Space to Think, a new book celebrating ten years of the Dublin Review of Books More Information 

    The Road to Genocide

    The ancient Christian communities of Syria, having survived the rise of Islam in the seventh century and the fall of Constantinople in the fifteenth may be driven into the sea in the twenty-first.
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    There will be blood

    Hugh Gough
    There will be blood
    More than any other single figure, Maximilien Robespierre is identified with, and blamed for, the terror and bloodshed of France’s revolutionary years, yet the hostility of contemporaries, historians and political commentators is not wholly justified.
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    No Partition, No Planning, No Poverty

    Breandán Mac Suibhne
    No Partition, No Planning, No Poverty
    Some old familiars are to be encountered in a historical geography of Donegal, but it is more surprising what is not encountered.
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    Down Under

    George O’Brien
    Down Under
    Peter Carey’s Ned Kelly is Irish not in a straightforward or obvious way but is rather a metonymy for the citizen-outlier, the alternative history, the exemplary failure, the heroic victim, the road that is not just not travelled but is not on the map.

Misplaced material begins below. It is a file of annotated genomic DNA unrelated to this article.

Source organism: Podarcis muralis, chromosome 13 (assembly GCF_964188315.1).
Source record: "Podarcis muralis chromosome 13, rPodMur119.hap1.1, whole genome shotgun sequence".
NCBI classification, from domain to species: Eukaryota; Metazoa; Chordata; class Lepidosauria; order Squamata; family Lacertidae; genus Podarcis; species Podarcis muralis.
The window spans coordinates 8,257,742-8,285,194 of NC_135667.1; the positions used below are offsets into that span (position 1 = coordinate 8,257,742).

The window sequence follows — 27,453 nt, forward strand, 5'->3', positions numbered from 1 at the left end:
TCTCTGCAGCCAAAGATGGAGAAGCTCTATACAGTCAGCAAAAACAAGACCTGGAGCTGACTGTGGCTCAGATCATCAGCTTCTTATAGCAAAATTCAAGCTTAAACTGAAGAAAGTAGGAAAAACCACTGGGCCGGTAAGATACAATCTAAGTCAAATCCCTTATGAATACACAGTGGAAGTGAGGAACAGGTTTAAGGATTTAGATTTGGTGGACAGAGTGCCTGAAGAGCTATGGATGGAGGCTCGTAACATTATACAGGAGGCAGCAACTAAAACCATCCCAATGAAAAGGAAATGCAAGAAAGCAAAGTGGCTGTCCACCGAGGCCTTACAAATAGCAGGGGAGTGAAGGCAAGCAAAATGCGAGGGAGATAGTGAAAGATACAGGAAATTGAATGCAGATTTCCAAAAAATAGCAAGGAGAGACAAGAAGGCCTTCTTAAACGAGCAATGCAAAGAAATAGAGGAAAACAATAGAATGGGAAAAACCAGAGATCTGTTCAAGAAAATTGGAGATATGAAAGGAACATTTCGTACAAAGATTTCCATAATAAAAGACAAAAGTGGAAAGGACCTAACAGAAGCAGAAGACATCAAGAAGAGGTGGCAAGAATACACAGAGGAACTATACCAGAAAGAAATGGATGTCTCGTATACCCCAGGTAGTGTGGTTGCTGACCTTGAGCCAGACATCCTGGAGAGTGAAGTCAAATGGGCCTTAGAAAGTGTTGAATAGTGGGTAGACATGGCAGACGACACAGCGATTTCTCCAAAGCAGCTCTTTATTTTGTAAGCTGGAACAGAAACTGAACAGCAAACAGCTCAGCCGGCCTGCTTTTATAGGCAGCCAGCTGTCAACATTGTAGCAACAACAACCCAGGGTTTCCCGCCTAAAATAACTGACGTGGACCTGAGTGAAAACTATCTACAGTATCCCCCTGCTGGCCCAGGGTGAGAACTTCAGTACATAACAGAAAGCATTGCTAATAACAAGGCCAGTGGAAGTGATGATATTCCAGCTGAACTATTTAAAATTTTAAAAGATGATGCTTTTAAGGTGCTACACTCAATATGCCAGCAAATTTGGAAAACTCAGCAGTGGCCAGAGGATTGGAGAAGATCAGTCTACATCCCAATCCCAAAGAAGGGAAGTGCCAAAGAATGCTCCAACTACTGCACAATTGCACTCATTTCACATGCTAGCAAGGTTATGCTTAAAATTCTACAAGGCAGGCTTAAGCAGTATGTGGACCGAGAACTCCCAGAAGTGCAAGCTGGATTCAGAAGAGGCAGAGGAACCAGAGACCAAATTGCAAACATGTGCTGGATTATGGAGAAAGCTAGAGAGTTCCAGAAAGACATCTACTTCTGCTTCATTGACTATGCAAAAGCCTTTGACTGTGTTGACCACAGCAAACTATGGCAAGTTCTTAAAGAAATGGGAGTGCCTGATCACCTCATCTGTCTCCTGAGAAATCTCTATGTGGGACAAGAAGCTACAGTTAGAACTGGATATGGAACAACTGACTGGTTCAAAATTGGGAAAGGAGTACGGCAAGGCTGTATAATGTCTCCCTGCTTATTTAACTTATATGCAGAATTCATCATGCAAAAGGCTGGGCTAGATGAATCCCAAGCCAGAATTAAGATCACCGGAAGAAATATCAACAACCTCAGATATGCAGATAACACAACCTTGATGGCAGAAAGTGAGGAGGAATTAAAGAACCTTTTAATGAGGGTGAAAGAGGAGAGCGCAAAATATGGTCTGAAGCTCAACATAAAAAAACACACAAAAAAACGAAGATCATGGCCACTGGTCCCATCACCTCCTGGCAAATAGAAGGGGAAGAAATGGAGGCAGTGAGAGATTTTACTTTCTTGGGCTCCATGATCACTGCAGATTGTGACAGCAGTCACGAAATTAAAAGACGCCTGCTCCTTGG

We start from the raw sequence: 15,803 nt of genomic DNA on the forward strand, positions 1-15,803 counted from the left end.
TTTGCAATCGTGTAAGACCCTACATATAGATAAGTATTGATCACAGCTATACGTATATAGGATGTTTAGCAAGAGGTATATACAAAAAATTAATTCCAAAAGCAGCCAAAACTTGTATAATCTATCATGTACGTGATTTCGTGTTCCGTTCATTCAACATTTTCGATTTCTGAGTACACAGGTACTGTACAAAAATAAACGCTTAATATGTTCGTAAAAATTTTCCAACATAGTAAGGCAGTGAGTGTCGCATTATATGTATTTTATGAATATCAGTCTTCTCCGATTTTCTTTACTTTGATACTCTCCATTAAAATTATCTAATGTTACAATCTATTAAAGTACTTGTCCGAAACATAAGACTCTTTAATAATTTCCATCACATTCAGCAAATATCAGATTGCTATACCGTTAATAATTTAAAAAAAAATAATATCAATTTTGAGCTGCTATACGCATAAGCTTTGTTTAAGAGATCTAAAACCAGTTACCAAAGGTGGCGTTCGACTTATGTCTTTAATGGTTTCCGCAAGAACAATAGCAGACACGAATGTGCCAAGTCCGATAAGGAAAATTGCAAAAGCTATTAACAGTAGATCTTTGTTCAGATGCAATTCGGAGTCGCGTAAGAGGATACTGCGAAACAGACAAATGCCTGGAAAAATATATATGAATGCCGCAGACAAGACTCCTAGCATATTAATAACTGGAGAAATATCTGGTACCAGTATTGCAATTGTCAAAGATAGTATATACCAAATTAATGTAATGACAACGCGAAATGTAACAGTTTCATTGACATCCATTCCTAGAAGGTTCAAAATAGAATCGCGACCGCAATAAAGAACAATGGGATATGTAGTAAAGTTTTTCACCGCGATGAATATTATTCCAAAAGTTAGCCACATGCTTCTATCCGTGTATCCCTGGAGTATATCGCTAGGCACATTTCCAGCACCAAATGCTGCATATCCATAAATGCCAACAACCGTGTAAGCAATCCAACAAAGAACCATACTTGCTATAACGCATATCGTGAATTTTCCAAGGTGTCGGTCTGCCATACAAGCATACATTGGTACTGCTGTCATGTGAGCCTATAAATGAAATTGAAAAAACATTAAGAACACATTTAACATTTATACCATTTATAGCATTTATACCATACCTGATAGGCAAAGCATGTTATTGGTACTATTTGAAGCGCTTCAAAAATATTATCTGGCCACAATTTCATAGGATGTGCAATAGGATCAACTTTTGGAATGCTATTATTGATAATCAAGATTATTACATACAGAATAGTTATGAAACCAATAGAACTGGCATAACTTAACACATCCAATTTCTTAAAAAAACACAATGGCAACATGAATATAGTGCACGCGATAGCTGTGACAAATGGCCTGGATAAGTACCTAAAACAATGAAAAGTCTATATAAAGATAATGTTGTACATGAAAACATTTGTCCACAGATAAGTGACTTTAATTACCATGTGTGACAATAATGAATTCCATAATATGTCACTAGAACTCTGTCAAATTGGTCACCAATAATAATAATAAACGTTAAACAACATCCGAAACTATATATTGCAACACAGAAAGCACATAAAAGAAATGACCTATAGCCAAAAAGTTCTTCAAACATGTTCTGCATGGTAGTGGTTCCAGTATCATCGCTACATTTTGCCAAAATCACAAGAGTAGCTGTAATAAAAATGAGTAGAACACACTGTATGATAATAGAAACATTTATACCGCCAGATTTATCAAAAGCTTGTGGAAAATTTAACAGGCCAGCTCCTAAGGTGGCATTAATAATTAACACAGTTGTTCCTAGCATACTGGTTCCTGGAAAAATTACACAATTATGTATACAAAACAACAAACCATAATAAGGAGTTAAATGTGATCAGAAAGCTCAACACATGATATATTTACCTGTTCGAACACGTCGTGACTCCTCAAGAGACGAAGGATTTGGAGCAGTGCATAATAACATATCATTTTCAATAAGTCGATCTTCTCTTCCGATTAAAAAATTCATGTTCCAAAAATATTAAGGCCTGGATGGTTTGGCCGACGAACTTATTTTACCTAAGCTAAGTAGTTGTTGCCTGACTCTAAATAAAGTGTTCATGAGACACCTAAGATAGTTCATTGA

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    In Other Men’s Homes

    John Swift
    For all the mystique and mystification, imperialism, as Orwell recognised, is essentially a money-making racket, while the kernel of racism resides in the pretence that the exploited are not real human beings.
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    Do the right thing

    Manus Charleton
    The debate over ethics and the role it might or might not play in economic life sparked by recent comments from President Higgins could be informed by a study of the Irish Enlightenment thinker Francis Hutcheson, who posited an objective source for our feelings of right and wrong.
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    Dying for Dixie

    Enrico Dal Lago
    A new study examines the case of the Irish immigrants who found themselves in the southern states at the time of the American Civil War and who circumstances dictated would declare for the Confederacy.
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    Rebroadcast Voices

    Florence Impens
    A new collection of translations from Derek Mahon defends the notion of a republic of letters, where writers do not write in the isolation of their own language but in a conversation that goes beyond temporal and geographical borders, as well as beyond cultural differences.
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